I generally stop paddle boarding towards the end of September as well, but on a particularly sunny October day, I decided to take a chance and see if I could squeeze in one last outing before the season ended. As I walked to the boathouse, I noticed that although the sun was shining, it was unseasonably cold and windy. Not wanting to be deterred, I continued towards the dock. As I placed my paddle board in the water, something told me I should not go. The dock was partially empty and the waves were strong. However, I saw a few boaters in the distance, so I felt safe. The initial trip up the river was fine, as I was flowing with the current. The waves were strong and faster than what I was accustomed to, but they carried me and I was able to enjoy the scenery as I paddled. Yet, despite the wind at my back, I was unable to shake a feeling of uneasiness.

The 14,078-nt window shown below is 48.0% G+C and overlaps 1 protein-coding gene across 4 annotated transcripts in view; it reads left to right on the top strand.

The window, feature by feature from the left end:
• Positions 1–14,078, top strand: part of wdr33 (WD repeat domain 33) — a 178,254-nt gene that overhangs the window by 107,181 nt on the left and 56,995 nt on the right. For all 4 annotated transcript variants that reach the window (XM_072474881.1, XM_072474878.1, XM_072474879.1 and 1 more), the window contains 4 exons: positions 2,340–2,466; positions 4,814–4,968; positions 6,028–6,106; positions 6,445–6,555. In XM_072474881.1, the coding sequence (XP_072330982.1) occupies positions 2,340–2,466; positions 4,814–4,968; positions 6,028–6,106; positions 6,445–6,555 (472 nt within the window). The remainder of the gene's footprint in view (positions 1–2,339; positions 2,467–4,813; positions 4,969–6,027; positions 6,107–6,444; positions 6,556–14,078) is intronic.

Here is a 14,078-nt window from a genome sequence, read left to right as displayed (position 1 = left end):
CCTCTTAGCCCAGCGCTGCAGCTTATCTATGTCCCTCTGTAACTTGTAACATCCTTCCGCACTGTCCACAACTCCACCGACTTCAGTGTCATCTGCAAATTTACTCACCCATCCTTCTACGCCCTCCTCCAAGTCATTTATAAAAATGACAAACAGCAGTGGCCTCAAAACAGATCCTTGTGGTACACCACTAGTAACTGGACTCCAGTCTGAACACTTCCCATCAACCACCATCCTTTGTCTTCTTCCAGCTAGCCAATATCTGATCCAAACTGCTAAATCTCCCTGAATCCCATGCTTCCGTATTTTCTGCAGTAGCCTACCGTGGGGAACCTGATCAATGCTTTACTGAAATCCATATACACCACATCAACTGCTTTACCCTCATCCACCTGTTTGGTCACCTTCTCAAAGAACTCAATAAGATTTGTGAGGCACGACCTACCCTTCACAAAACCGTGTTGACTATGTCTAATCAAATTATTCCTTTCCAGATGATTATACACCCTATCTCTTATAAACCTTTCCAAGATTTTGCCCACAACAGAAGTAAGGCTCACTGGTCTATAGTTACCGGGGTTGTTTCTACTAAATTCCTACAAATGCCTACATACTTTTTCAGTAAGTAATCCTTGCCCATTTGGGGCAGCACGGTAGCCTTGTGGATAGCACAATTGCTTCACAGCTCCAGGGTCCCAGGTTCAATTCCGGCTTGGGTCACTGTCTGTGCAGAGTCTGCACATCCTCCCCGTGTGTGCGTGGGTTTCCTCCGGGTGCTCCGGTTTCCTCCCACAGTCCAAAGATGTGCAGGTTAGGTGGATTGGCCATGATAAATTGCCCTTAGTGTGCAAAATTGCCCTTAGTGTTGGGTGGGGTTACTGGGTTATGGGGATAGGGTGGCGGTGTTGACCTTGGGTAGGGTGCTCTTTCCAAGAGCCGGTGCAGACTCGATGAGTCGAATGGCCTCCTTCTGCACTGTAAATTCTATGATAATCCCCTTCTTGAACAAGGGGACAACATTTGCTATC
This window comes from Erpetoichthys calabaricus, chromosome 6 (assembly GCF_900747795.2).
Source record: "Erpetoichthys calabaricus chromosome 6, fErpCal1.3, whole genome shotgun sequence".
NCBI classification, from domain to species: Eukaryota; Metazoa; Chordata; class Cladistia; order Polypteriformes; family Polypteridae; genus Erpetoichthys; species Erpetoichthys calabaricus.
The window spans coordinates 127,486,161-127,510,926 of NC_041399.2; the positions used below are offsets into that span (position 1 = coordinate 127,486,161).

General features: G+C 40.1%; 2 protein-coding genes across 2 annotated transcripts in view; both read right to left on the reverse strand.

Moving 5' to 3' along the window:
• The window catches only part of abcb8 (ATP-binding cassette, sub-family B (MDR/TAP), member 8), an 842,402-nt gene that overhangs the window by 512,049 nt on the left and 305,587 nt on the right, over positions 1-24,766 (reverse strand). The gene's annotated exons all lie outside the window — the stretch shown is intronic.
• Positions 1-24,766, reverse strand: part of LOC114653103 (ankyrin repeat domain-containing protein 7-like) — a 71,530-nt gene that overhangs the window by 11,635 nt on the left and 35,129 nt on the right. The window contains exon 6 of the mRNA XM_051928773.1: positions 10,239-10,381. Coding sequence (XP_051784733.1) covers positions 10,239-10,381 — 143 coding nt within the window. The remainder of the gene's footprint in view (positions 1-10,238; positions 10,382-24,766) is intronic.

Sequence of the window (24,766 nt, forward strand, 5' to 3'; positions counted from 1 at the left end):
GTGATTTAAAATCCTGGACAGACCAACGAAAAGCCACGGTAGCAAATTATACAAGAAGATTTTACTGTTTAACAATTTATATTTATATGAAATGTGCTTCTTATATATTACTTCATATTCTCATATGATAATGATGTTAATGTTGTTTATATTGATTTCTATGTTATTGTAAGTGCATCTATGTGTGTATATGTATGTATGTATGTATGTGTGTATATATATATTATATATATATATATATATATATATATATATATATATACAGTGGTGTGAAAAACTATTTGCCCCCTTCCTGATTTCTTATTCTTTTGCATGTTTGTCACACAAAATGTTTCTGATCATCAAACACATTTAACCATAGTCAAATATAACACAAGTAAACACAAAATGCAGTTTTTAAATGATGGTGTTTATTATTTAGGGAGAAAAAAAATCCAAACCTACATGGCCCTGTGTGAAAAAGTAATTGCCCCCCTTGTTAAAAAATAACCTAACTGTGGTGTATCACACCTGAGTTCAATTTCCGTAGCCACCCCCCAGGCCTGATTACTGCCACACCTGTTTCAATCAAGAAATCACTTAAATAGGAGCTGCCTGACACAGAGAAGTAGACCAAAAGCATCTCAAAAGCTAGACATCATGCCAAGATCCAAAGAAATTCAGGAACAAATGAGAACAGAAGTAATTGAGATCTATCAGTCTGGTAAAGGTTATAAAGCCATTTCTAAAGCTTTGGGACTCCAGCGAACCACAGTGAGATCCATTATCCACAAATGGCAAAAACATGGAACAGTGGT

As I made the turn to return to the boathouse dock, I was hit by a wave with such strength that it nearly knocked me off of my board. The wind and current were moving so quickly, that I was unable to turn my board towards the direction of the boathouse. Despite aggressive paddling, my board continue to spin in circles, while the waves were carrying me further down the river. It was at that moment, I realized I made a grave mistake. I was far away from the other boaters and no matter how hard I tried, I could not turn my board around to return to the dock. In an effort to make contact with any dry land, I sunk to my knees and paddled sideways towards the nearest stretch of shoreline. I had no idea what I would do from there, but it gave me an opportunity to regroup. As I sat contemplating whether to abandon my paddle board and walk the shoreline, or attempt paddling again, a woman on a kayak floated by. She said that she saw me struggling with my board. She was an experienced paddle boarder and knew that the current was very strong that day. Thankfully, she was able to offer a solution. I would need to paddle close to the shoreline on my knees, as the current was not as rough at the shore and the kneeling position would allow me to dip my paddle further in the water. Her method worked. Although my arms burned as I paddled against the current, I was able to make it back. Additionally, she stayed behind me to ensure I made it safely. She literally helped me to turn around my mistake.